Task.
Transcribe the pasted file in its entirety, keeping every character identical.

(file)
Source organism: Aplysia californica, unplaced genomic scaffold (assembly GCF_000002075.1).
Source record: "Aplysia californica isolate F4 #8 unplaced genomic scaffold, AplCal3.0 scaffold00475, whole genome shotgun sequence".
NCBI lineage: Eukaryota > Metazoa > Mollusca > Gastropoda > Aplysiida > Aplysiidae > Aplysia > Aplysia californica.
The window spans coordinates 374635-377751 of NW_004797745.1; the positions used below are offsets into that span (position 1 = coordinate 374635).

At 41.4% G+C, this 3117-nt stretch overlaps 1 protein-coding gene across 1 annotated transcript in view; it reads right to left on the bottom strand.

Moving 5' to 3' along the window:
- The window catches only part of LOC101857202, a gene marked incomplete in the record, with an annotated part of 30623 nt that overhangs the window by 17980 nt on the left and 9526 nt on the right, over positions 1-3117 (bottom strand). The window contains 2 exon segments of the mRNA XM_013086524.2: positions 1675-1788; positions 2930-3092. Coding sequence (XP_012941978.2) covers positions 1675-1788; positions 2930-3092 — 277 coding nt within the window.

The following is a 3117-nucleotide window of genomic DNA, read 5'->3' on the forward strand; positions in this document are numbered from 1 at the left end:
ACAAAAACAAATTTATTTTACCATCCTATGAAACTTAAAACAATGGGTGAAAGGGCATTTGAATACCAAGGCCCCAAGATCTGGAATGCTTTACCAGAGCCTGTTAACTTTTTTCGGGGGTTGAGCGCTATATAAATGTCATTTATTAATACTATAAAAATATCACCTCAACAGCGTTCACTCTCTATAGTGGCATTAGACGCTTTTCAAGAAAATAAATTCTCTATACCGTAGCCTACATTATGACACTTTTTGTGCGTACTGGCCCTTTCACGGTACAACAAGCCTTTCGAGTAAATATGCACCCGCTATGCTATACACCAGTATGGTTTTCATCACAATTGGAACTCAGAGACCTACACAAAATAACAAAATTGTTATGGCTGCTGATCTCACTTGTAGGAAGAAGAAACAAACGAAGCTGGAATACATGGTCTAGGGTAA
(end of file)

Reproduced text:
Source organism: Aplysia californica, unplaced genomic scaffold (assembly GCF_000002075.1).
Source record: "Aplysia californica isolate F4 #8 unplaced genomic scaffold, AplCal3.0 scaffold00475, whole genome shotgun sequence".
NCBI lineage: Eukaryota > Metazoa > Mollusca > Gastropoda > Aplysiida > Aplysiidae > Aplysia > Aplysia californica.
The window spans coordinates 374635-377751 of NW_004797745.1; the positions used below are offsets into that span (position 1 = coordinate 374635).

At 41.4% G+C, this 3117-nt stretch overlaps 1 protein-coding gene across 1 annotated transcript in view; it reads right to left on the bottom strand.

Moving 5' to 3' along the window:
- The window catches only part of LOC101857202, a gene marked incomplete in the record, with an annotated part of 30623 nt that overhangs the window by 17980 nt on the left and 9526 nt on the right, over positions 1-3117 (bottom strand). The window contains 2 exon segments of the mRNA XM_013086524.2: positions 1675-1788; positions 2930-3092. Coding sequence (XP_012941978.2) covers positions 1675-1788; positions 2930-3092 — 277 coding nt within the window.

The following is a 3117-nucleotide window of genomic DNA, read 5'->3' on the forward strand; positions in this document are numbered from 1 at the left end:
ACAAAAACAAATTTATTTTACCATCCTATGAAACTTAAAACAATGGGTGAAAGGGCATTTGAATACCAAGGCCCCAAGATCTGGAATGCTTTACCAGAGCCTGTTAACTTTTTTCGGGGGTTGAGCGCTATATAAATGTCATTTATTAATACTATAAAAATATCACCTCAACAGCGTTCACTCTCTATAGTGGCATTAGACGCTTTTCAAGAAAATAAATTCTCTATACCGTAGCCTACATTATGACACTTTTTGTGCGTACTGGCCCTTTCACGGTACAACAAGCCTTTCGAGTAAATATGCACCCGCTATGCTATACACCAGTATGGTTTTCATCACAATTGGAACTCAGAGACCTACACAAAATAACAAAATTGTTATGGCTGCTGATCTCACTTGTAGGAAGAAGAAACAAACGAAGCTGGAATACATGGTCTAGGGTAA